Unfortunately, this part is in poor condition. Before the major restoration (1977-1979) there was even doubt as to whether the top had really been painted by Castagno. The central theme is of course Christ’s crucifixion. This Crucifixion was strongly influenced by the Trecento, especially by painters such as Giotto (Scrovegni chapel) and Taddeo Gaddi. The group of people grieving below the Cross on the left is based on the fresco by Taddeo Gaddi in the refectory of Santa Croce. This is particularly evident in the limp arm of Mary that is about to collapse. The woman on Mary’s right wants to support her. Castagno, unlike Taddeo Gaddi, divides the mourning women into two groups of three and places them on an equal footing. The usual depiction of John the Baptist is not seen here. Could this be due to the fact that we are dealing with a convent of nuns rather than monks? A fourth woman is sitting on the ground with her hands on her head, pressing her fingertips to her eyelids. She is completely isolated from the other women and is completely absorbed in her own sorrow.

Crucifixion       Zoom in      Sinopia

photo szoom and sinopia: Sailko

After the Crucifixion, Christ is laid in his tomb as we can see to the right of centre. John is holding Christ around his neck, with their faces close together. A dorsal figure is clasping Christ’s knees in order to lay him in the tomb. Mary is alone and does not touch her son. Mary Magdalene is screaming, her hands pulling her hair in exactly the way mourning women were depicted on Greek vases. Castagno based this on Pietro Lorenzetti with the latter’s Mary Magdalene at the Entombment.

On the other side, to the left, we see the Resurrection, three days after the Entombment. Christ is standing from his grave as a young, powerful, beardless God. Very different from Donatello’s depiction in the pulpit of the San Lorenzo.  The soldiers at the grave are clueless, still asleep.

Sinopia Crucifixion Resurrection Entombment

The preparatory drawings came to light in 1953. The sinopias were mounted on the south wall straight across from the fresco. These fill in the gaps that can no longer be seen on the top due to the poor condition of the fresco. The most accurate drawings are those of angels in the sky. This is where the painter first started. The angels look very accurate and thorough. The angel above the Resurrection has many detailed lines within its contours. The same cannot be said for the sinopia of the Resurrection.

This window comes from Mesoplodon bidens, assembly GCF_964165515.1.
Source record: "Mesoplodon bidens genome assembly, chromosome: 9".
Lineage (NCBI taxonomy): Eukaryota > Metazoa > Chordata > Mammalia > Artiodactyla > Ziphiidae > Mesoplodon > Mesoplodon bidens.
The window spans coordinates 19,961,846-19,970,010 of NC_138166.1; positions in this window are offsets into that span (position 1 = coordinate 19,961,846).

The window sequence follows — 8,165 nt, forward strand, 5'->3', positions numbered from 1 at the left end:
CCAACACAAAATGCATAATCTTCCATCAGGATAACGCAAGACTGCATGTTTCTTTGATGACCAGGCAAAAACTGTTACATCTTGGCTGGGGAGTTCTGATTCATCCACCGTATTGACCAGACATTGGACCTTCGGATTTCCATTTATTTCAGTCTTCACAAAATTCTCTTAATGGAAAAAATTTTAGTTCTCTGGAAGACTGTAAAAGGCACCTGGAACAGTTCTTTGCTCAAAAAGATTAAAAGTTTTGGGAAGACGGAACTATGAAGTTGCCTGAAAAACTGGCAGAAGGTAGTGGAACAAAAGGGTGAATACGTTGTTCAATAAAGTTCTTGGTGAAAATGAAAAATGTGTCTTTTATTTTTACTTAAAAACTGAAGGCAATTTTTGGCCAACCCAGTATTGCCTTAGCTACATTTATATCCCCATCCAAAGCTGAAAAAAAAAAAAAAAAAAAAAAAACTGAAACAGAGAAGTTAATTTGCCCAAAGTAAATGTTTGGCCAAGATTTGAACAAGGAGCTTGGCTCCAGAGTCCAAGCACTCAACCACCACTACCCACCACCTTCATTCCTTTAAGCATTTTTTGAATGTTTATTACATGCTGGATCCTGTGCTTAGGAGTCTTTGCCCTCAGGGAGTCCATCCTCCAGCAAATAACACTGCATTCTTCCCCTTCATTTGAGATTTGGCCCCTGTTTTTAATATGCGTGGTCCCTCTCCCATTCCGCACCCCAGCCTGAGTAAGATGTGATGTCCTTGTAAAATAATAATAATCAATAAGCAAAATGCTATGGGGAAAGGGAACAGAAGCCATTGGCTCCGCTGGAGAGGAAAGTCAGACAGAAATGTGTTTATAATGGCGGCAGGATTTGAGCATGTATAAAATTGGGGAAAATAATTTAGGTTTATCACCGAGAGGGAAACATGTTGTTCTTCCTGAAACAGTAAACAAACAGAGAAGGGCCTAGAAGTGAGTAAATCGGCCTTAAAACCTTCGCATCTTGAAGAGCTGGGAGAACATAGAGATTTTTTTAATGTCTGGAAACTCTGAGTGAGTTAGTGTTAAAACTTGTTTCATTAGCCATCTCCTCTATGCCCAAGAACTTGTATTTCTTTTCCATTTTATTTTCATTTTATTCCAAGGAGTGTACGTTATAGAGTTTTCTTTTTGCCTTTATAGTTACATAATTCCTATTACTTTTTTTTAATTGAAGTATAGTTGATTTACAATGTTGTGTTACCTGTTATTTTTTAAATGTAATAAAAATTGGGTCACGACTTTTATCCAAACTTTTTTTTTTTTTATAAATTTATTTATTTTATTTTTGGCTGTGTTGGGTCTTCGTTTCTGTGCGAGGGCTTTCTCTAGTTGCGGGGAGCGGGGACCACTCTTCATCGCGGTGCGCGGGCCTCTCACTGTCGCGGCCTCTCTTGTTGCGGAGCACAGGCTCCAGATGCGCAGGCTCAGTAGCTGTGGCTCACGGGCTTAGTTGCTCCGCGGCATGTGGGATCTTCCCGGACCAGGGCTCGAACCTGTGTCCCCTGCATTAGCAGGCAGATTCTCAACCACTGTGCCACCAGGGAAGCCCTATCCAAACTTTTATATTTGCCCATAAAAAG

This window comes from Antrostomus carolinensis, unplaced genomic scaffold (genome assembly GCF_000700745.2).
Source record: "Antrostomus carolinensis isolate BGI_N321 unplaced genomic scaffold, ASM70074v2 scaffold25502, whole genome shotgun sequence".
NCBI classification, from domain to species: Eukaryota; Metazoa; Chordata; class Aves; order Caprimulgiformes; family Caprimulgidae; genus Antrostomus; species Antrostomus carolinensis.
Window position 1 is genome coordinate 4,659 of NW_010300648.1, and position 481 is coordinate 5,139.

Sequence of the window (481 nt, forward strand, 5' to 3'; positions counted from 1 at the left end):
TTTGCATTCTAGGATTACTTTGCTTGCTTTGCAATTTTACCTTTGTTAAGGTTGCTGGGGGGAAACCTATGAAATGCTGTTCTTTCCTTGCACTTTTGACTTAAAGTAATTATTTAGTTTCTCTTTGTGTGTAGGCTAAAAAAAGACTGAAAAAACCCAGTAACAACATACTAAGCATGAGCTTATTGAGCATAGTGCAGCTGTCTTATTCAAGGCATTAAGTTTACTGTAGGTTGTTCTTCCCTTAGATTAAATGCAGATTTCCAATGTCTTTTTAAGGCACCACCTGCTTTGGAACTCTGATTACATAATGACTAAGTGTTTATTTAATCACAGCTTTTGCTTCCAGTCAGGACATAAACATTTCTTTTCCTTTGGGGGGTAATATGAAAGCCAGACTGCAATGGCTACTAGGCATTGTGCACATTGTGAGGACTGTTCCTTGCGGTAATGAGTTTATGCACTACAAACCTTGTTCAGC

Andrea del Castago Angel Sant Apollonia

Flying Angel      Sinopia

Upon closer inspection, something peculiar is going on with the angels, because they are reminiscent of the image of Mary in the Adoration by Arnolfo di Cambio at the Museo dell’Opera del Duomo. For his Mary, Cambio combined a prone and a standing woman, which was definitely taboo for a Renaissance artist: the image was expected to be realistic.  That is why Andrea del Castagno does not resort to a strange combination in one figure. What he does is rotate a standing angel, but that does not convincingly create the effect of flight. One glance to the folds of the gown and the position of the feet make the flying look, Christ’s left hand and face are missing and only the outline of the robe is drawn. For the Resurrection, a paperboard was used and the spolveri are still clearly visible.

This Last Supper is also an evolution in painting. Here, I repeat, the benchmark for assessment is naturalism. A glance at the Last Supper that Giotto painted around 1305 in the Scrovegni Chapel or at the work of Taddeo Gaddi (around 1360) in the refectory of Santa Croce, makes any explanation unnecessary.

Giotto ‘Last Supper’ c. 1305

Giotto 'Last Supper' Scrovegni chapel

Continuation Florence day 5: Angelico, Fra and the San Marco I